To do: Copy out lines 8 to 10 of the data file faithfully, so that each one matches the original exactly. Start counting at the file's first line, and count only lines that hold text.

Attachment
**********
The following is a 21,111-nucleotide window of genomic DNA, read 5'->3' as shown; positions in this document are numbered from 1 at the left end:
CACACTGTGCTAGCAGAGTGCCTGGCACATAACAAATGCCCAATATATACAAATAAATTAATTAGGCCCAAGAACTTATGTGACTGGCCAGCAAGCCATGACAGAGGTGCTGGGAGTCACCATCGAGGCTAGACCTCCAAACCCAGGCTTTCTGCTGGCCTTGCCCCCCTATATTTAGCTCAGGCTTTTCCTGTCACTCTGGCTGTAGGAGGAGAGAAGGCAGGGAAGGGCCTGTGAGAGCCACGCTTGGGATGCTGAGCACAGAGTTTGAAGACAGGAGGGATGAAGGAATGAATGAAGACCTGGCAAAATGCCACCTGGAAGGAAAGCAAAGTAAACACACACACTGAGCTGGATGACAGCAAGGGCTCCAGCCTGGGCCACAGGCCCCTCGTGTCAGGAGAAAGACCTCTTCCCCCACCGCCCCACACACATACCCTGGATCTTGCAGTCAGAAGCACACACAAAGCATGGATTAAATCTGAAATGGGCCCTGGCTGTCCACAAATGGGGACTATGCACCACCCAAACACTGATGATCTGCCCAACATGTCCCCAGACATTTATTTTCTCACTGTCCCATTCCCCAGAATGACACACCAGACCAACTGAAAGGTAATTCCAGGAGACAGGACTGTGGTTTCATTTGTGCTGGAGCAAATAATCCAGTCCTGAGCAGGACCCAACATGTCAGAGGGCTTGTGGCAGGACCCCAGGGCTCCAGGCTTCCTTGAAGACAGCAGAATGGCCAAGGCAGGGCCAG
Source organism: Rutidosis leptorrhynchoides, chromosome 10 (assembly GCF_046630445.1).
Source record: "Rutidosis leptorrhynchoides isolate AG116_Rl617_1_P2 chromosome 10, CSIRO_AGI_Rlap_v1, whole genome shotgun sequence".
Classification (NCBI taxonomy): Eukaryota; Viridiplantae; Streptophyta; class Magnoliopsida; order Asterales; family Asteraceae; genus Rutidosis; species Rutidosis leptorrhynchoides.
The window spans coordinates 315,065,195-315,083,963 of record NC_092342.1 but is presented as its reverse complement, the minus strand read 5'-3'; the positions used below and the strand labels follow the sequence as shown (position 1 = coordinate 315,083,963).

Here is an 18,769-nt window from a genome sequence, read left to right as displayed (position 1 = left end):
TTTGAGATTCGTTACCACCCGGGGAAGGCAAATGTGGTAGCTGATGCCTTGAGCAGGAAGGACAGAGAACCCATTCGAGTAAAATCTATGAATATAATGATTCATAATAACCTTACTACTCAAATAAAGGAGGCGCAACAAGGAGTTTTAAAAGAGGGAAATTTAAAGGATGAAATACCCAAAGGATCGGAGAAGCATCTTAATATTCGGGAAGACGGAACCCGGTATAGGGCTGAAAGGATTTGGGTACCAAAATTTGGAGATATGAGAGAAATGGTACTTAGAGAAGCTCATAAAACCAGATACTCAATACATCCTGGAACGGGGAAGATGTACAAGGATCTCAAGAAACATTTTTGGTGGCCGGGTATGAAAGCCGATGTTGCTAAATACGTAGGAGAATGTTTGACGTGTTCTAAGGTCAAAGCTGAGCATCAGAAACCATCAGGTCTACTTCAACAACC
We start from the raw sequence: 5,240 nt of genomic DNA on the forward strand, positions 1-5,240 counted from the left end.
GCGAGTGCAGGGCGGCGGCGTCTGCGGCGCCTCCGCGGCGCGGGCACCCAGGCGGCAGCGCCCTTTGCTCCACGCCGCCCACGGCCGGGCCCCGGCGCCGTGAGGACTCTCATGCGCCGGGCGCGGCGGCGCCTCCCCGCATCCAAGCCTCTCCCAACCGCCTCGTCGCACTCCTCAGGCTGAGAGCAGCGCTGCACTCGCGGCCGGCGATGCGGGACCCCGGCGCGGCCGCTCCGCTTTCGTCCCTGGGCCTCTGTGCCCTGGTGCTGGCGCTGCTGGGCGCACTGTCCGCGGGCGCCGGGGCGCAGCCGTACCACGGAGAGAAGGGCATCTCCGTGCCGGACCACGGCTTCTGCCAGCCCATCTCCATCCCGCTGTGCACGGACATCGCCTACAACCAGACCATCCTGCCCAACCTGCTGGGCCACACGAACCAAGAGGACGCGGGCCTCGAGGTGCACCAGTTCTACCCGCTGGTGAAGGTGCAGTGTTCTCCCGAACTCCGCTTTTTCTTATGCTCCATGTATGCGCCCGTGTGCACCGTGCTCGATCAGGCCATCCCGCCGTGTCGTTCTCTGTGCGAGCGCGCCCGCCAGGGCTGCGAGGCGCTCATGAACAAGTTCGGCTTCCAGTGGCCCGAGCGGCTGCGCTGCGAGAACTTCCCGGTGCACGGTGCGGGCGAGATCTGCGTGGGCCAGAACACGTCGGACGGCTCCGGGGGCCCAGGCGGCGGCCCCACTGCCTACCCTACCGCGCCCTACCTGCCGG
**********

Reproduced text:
TTTGAGATTCGTTACCACCCGGGGAAGGCAAATGTGGTAGCTGATGCCTTGAGCAGGAAGGACAGAGAACCCATTCGAGTAAAATCTATGAATATAATGATTCATAATAACCTTACTACTCAAATAAAGGAGGCGCAACAAGGAGTTTTAAAAGAGGGAAATTTAAAGGATGAAATACCCAAAGGATCGGAGAAGCATCTTAATATTCGGGAAGACGGAACCCGGTATAGGGCTGAAAGGATTTGGGTACCAAAATTTGGAGATATGAGAGAAATGGTACTTAGAGAAGCTCATAAAACCAGATACTCAATACATCCTGGAACGGGGAAGATGTACAAGGATCTCAAGAAACATTTTTGGTGGCCGGGTATGAAAGCCGATGTTGCTAAATACGTAGGAGAATGTTTGACGTGTTCTAAGGTCAAAGCTGAGCATCAGAAACCATCAGGTCTACTTCAACAACC
We start from the raw sequence: 5,240 nt of genomic DNA on the forward strand, positions 1-5,240 counted from the left end.
GCGAGTGCAGGGCGGCGGCGTCTGCGGCGCCTCCGCGGCGCGGGCACCCAGGCGGCAGCGCCCTTTGCTCCACGCCGCCCACGGCCGGGCCCCGGCGCCGTGAGGACTCTCATGCGCCGGGCGCGGCGGCGCCTCCCCGCATCCAAGCCTCTCCCAACCGCCTCGTCGCACTCCTCAGGCTGAGAGCAGCGCTGCACTCGCGGCCGGCGATGCGGGACCCCGGCGCGGCCGCTCCGCTTTCGTCCCTGGGCCTCTGTGCCCTGGTGCTGGCGCTGCTGGGCGCACTGTCCGCGGGCGCCGGGGCGCAGCCGTACCACGGAGAGAAGGGCATCTCCGTGCCGGACCACGGCTTCTGCCAGCCCATCTCCATCCCGCTGTGCACGGACATCGCCTACAACCAGACCATCCTGCCCAACCTGCTGGGCCACACGAACCAAGAGGACGCGGGCCTCGAGGTGCACCAGTTCTACCCGCTGGTGAAGGTGCAGTGTTCTCCCGAACTCCGCTTTTTCTTATGCTCCATGTATGCGCCCGTGTGCACCGTGCTCGATCAGGCCATCCCGCCGTGTCGTTCTCTGTGCGAGCGCGCCCGCCAGGGCTGCGAGGCGCTCATGAACAAGTTCGGCTTCCAGTGGCCCGAGCGGCTGCGCTGCGAGAACTTCCCGGTGCACGGTGCGGGCGAGATCTGCGTGGGCCAGAACACGTCGGACGGCTCCGGGGGCCCAGGCGGCGGCCCCACTGCCTACCCTACCGCGCCCTACCTGCCGG